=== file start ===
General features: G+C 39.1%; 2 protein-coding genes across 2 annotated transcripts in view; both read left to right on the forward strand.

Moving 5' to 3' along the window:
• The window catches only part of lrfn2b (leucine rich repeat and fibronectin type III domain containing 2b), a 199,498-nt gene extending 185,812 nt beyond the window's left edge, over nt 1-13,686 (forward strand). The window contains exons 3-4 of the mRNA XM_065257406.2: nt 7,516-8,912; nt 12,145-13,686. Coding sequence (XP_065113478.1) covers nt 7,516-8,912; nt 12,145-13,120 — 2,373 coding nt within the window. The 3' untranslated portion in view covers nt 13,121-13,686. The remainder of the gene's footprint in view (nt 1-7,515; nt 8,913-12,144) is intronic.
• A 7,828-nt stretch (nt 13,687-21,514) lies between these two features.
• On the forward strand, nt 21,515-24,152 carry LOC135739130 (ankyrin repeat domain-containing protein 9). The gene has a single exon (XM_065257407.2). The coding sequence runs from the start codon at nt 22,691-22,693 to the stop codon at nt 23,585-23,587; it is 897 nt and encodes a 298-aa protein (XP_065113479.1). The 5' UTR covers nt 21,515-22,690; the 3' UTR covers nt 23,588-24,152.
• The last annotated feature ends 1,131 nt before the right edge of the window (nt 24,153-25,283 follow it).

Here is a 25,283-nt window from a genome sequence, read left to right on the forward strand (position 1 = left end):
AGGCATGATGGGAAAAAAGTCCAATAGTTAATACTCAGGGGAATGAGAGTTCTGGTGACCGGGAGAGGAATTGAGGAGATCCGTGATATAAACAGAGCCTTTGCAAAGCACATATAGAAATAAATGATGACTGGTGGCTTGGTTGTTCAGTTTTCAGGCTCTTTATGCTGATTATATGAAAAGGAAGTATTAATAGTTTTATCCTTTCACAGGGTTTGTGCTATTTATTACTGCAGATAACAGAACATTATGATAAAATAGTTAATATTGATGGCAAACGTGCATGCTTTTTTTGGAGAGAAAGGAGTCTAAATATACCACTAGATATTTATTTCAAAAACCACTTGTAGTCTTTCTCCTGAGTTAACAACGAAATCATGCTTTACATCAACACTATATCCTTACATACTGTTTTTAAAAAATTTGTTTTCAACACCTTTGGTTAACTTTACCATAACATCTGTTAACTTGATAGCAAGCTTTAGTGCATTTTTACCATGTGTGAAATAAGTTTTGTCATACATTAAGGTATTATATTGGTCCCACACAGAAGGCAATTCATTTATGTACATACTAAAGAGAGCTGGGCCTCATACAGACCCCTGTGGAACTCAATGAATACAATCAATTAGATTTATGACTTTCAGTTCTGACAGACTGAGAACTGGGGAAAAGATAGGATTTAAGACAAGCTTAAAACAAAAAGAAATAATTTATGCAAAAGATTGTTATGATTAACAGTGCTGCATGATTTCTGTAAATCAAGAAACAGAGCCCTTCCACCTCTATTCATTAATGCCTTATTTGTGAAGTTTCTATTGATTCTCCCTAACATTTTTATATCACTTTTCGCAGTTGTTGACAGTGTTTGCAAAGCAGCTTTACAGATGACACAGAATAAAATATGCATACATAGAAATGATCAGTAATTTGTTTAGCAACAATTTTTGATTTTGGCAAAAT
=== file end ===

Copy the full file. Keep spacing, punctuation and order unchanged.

General features: G+C 39.1%; 2 protein-coding genes across 2 annotated transcripts in view; both read left to right on the forward strand.

Moving 5' to 3' along the window:
• The window catches only part of lrfn2b (leucine rich repeat and fibronectin type III domain containing 2b), a 199,498-nt gene extending 185,812 nt beyond the window's left edge, over nt 1-13,686 (forward strand). The window contains exons 3-4 of the mRNA XM_065257406.2: nt 7,516-8,912; nt 12,145-13,686. Coding sequence (XP_065113478.1) covers nt 7,516-8,912; nt 12,145-13,120 — 2,373 coding nt within the window. The 3' untranslated portion in view covers nt 13,121-13,686. The remainder of the gene's footprint in view (nt 1-7,515; nt 8,913-12,144) is intronic.
• A 7,828-nt stretch (nt 13,687-21,514) lies between these two features.
• On the forward strand, nt 21,515-24,152 carry LOC135739130 (ankyrin repeat domain-containing protein 9). The gene has a single exon (XM_065257407.2). The coding sequence runs from the start codon at nt 22,691-22,693 to the stop codon at nt 23,585-23,587; it is 897 nt and encodes a 298-aa protein (XP_065113479.1). The 5' UTR covers nt 21,515-22,690; the 3' UTR covers nt 23,588-24,152.
• The last annotated feature ends 1,131 nt before the right edge of the window (nt 24,153-25,283 follow it).

Here is a 25,283-nt window from a genome sequence, read left to right on the forward strand (position 1 = left end):
AGGCATGATGGGAAAAAAGTCCAATAGTTAATACTCAGGGGAATGAGAGTTCTGGTGACCGGGAGAGGAATTGAGGAGATCCGTGATATAAACAGAGCCTTTGCAAAGCACATATAGAAATAAATGATGACTGGTGGCTTGGTTGTTCAGTTTTCAGGCTCTTTATGCTGATTATATGAAAAGGAAGTATTAATAGTTTTATCCTTTCACAGGGTTTGTGCTATTTATTACTGCAGATAACAGAACATTATGATAAAATAGTTAATATTGATGGCAAACGTGCATGCTTTTTTTGGAGAGAAAGGAGTCTAAATATACCACTAGATATTTATTTCAAAAACCACTTGTAGTCTTTCTCCTGAGTTAACAACGAAATCATGCTTTACATCAACACTATATCCTTACATACTGTTTTTAAAAAATTTGTTTTCAACACCTTTGGTTAACTTTACCATAACATCTGTTAACTTGATAGCAAGCTTTAGTGCATTTTTACCATGTGTGAAATAAGTTTTGTCATACATTAAGGTATTATATTGGTCCCACACAGAAGGCAATTCATTTATGTACATACTAAAGAGAGCTGGGCCTCATACAGACCCCTGTGGAACTCAATGAATACAATCAATTAGATTTATGACTTTCAGTTCTGACAGACTGAGAACTGGGGAAAAGATAGGATTTAAGACAAGCTTAAAACAAAAAGAAATAATTTATGCAAAAGATTGTTATGATTAACAGTGCTGCATGATTTCTGTAAATCAAGAAACAGAGCCCTTCCACCTCTATTCATTAATGCCTTATTTGTGAAGTTTCTATTGATTCTCCCTAACATTTTTATATCACTTTTCGCAGTTGTTGACAGTGTTTGCAAAGCAGCTTTACAGATGACACAGAATAAAATATGCATACATAGAAATGATCAGTAATTTGTTTAGCAACAATTTTTGATTTTGGCAAAAT